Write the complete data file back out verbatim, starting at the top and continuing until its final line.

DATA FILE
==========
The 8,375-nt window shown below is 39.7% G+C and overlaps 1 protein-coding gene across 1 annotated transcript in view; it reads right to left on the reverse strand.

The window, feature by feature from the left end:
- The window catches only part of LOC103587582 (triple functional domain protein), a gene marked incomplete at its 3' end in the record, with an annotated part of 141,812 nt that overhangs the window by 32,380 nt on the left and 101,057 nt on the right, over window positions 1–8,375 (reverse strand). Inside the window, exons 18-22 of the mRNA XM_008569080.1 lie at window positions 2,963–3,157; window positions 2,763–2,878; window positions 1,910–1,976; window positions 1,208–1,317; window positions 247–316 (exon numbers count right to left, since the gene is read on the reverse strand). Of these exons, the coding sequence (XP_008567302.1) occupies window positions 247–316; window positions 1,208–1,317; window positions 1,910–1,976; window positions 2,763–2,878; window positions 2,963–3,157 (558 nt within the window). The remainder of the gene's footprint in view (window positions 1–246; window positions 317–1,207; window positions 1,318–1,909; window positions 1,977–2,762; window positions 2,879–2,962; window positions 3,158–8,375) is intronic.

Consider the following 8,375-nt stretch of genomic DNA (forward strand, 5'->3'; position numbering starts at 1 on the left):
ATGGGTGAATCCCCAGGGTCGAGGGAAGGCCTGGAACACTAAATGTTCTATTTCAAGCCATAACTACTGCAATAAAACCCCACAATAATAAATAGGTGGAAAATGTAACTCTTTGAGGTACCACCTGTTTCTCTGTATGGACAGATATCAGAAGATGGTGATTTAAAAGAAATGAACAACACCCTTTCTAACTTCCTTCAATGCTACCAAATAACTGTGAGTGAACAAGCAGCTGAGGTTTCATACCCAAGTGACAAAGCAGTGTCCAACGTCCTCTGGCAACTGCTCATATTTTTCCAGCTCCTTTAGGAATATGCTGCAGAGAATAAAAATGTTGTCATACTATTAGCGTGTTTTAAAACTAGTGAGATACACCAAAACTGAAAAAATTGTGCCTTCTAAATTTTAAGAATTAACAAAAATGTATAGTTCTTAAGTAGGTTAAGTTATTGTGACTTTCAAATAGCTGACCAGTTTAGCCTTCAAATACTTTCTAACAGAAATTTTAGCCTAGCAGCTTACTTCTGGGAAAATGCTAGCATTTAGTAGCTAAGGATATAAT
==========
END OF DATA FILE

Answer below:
The 8,375-nt window shown below is 39.7% G+C and overlaps 1 protein-coding gene across 1 annotated transcript in view; it reads right to left on the reverse strand.

The window, feature by feature from the left end:
- The window catches only part of LOC103587582 (triple functional domain protein), a gene marked incomplete at its 3' end in the record, with an annotated part of 141,812 nt that overhangs the window by 32,380 nt on the left and 101,057 nt on the right, over window positions 1–8,375 (reverse strand). Inside the window, exons 18-22 of the mRNA XM_008569080.1 lie at window positions 2,963–3,157; window positions 2,763–2,878; window positions 1,910–1,976; window positions 1,208–1,317; window positions 247–316 (exon numbers count right to left, since the gene is read on the reverse strand). Of these exons, the coding sequence (XP_008567302.1) occupies window positions 247–316; window positions 1,208–1,317; window positions 1,910–1,976; window positions 2,763–2,878; window positions 2,963–3,157 (558 nt within the window). The remainder of the gene's footprint in view (window positions 1–246; window positions 317–1,207; window positions 1,318–1,909; window positions 1,977–2,762; window positions 2,879–2,962; window positions 3,158–8,375) is intronic.

Consider the following 8,375-nt stretch of genomic DNA (forward strand, 5'->3'; position numbering starts at 1 on the left):
ATGGGTGAATCCCCAGGGTCGAGGGAAGGCCTGGAACACTAAATGTTCTATTTCAAGCCATAACTACTGCAATAAAACCCCACAATAATAAATAGGTGGAAAATGTAACTCTTTGAGGTACCACCTGTTTCTCTGTATGGACAGATATCAGAAGATGGTGATTTAAAAGAAATGAACAACACCCTTTCTAACTTCCTTCAATGCTACCAAATAACTGTGAGTGAACAAGCAGCTGAGGTTTCATACCCAAGTGACAAAGCAGTGTCCAACGTCCTCTGGCAACTGCTCATATTTTTCCAGCTCCTTTAGGAATATGCTGCAGAGAATAAAAATGTTGTCATACTATTAGCGTGTTTTAAAACTAGTGAGATACACCAAAACTGAAAAAATTGTGCCTTCTAAATTTTAAGAATTAACAAAAATGTATAGTTCTTAAGTAGGTTAAGTTATTGTGACTTTCAAATAGCTGACCAGTTTAGCCTTCAAATACTTTCTAACAGAAATTTTAGCCTAGCAGCTTACTTCTGGGAAAATGCTAGCATTTAGTAGCTAAGGATATAAT